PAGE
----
AVMA, members disagree on priority of welfare, education


Schaumburg, Ill. - AVMA members and leaders differ on association roles in education and animal welfare, according to recent AVMA survey.

Schaumburg, Ill. — American Veterinary Medical Association (AVMA) members and leadership differ on association roles in education and animal welfare, according to a recent survey of AVMA members.

Over the past four years, AVMA leadership developed a set of five goals to guide the association into the future — legislative advocacy, workforce shortages, education, animal welfare and economic viability.

Members identified four of those five goals as being as important as AVMA believes.

Members ranked "critical shortages in veterinary workforce, infrastructure and resources" as the sixth most important goal, while the executive board ranked it third.

And members did not agree with the executive board on the AVMA's role in veterinary education. Members ranked education very low on their list of priorities.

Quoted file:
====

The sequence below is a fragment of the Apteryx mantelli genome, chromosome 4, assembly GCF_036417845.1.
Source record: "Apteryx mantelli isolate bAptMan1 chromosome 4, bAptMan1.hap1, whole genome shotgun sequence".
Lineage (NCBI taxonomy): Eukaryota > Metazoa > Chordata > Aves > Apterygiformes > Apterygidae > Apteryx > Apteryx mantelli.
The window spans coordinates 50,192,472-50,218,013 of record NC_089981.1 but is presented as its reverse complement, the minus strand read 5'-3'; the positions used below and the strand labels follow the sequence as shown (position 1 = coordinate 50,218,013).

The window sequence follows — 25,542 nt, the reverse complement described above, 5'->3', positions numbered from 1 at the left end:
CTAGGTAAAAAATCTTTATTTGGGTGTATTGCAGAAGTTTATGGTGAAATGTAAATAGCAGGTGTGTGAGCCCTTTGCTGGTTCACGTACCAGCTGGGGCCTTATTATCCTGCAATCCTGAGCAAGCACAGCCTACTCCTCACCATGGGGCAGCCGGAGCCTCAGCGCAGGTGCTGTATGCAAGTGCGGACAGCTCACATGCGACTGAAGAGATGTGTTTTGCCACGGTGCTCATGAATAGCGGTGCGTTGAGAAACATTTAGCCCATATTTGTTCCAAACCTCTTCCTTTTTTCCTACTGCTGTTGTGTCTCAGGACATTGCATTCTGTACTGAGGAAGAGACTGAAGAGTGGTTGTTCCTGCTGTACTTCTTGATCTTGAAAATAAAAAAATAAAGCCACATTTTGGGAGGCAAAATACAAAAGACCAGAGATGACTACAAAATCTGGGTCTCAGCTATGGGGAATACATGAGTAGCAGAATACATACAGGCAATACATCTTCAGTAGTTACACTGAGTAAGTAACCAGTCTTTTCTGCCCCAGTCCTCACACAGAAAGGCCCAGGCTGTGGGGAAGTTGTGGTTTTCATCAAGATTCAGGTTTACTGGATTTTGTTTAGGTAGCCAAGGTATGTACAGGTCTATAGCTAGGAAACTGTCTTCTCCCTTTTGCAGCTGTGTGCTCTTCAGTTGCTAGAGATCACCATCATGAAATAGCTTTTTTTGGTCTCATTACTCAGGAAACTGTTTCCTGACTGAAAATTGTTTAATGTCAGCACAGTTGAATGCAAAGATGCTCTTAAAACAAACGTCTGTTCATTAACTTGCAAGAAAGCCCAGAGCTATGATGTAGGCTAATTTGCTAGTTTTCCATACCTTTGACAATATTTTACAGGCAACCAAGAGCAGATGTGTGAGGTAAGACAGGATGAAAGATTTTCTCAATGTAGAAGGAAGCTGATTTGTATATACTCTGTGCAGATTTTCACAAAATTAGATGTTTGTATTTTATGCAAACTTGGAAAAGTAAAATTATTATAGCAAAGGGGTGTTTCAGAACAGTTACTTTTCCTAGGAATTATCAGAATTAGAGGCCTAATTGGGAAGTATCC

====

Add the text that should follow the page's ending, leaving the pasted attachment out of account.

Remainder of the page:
Members and the board also differed in their views on animal-welfare issues.

Members ranked the statement "veterinarians need to be recognized as the leading resource in animal-health/animal-welfare policy" as the second most important issue, behind only economic viability. It was ranked eighth by the board.

In the survey, the executive board and members did agree on some issues. The board ranked "the economic viability and sustainability of the veterinary profession" as its top goal and concern, tied with advocacy. Members also ranked economic viability as the profession's top concern.

"Veterinary-related issues in local, state, federal and international legislation and regulation," or advocacy, was a top concern of the executive board on the survey.

Members ranked it their third highest priority.

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